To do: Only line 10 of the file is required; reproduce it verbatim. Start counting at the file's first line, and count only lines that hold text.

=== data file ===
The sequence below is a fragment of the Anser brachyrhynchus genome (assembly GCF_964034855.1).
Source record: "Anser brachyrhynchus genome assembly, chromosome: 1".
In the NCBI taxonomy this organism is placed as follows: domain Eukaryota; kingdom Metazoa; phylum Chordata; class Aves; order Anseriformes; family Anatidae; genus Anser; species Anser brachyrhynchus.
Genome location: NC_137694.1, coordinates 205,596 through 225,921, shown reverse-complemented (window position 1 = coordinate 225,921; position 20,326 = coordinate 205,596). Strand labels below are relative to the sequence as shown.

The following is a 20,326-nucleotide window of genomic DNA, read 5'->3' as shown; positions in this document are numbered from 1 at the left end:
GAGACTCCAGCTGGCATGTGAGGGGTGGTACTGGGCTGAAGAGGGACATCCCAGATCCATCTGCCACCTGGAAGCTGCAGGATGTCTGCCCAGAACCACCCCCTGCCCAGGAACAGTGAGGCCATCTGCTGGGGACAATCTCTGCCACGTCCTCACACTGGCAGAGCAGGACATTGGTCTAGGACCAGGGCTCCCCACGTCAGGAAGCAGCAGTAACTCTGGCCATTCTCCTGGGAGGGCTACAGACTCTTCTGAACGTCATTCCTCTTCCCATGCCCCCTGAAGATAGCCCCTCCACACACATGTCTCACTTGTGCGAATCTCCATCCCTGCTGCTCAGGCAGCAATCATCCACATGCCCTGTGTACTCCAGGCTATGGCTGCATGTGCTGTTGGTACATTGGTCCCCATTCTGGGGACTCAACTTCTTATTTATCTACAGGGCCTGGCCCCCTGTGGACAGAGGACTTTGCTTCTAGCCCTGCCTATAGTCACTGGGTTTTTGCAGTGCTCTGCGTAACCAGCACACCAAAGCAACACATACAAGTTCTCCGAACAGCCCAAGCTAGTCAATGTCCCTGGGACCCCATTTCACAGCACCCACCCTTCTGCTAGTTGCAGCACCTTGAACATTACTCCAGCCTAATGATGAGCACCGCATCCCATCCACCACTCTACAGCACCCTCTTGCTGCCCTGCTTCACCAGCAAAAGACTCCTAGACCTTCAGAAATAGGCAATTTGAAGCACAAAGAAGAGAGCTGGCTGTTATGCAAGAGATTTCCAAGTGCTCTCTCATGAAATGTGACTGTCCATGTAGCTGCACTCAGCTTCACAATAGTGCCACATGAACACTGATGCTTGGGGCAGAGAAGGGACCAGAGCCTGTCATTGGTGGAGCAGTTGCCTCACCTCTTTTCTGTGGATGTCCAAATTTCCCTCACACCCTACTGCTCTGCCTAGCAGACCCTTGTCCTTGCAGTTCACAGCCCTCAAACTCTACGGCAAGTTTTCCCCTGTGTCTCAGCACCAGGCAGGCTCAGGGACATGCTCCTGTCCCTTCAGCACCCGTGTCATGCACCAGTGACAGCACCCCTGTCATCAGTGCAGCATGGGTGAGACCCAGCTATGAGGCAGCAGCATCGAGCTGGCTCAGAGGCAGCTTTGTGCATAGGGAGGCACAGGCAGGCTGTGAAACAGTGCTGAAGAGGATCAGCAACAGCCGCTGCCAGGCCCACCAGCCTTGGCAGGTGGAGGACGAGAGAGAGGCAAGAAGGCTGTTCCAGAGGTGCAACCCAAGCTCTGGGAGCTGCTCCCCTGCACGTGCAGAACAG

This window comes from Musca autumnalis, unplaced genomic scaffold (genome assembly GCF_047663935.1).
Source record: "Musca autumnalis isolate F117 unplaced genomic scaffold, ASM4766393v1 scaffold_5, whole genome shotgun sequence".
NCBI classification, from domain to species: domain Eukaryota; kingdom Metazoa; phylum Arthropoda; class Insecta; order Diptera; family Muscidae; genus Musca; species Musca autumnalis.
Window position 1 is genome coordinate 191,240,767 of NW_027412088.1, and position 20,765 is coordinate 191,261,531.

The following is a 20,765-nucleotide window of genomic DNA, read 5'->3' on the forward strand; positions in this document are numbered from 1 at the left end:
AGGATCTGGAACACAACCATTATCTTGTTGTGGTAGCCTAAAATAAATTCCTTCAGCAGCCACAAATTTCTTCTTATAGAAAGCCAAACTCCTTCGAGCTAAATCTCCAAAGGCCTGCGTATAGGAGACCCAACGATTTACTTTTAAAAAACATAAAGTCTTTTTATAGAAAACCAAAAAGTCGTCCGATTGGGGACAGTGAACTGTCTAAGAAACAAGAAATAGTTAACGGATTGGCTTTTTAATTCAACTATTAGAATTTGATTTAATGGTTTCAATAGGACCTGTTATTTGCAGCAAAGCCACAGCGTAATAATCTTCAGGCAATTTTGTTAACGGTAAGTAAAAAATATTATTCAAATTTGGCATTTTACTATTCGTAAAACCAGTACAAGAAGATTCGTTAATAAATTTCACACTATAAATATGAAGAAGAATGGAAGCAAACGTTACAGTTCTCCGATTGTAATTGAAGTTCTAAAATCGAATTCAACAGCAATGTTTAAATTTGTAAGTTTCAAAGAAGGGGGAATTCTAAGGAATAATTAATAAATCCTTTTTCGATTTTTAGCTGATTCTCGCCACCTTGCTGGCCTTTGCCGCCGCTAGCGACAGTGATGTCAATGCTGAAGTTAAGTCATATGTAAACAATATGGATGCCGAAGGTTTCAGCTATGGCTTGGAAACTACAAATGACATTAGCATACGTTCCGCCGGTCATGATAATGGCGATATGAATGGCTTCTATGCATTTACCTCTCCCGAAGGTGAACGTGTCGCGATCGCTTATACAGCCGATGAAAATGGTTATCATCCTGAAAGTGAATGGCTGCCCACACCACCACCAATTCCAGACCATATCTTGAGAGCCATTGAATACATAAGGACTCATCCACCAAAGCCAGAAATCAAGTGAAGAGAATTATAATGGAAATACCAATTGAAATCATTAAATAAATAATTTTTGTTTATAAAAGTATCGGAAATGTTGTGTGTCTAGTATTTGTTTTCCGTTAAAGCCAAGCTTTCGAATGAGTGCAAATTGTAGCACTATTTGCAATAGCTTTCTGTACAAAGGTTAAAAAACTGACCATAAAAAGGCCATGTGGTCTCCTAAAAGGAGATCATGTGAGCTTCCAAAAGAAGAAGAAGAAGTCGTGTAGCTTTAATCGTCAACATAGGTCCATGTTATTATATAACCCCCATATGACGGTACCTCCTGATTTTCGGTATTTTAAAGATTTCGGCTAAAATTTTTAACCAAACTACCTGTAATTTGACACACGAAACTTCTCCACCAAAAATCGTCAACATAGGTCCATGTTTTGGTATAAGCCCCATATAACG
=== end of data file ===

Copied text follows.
Window position 1 is genome coordinate 191,240,767 of NW_027412088.1, and position 20,765 is coordinate 191,261,531.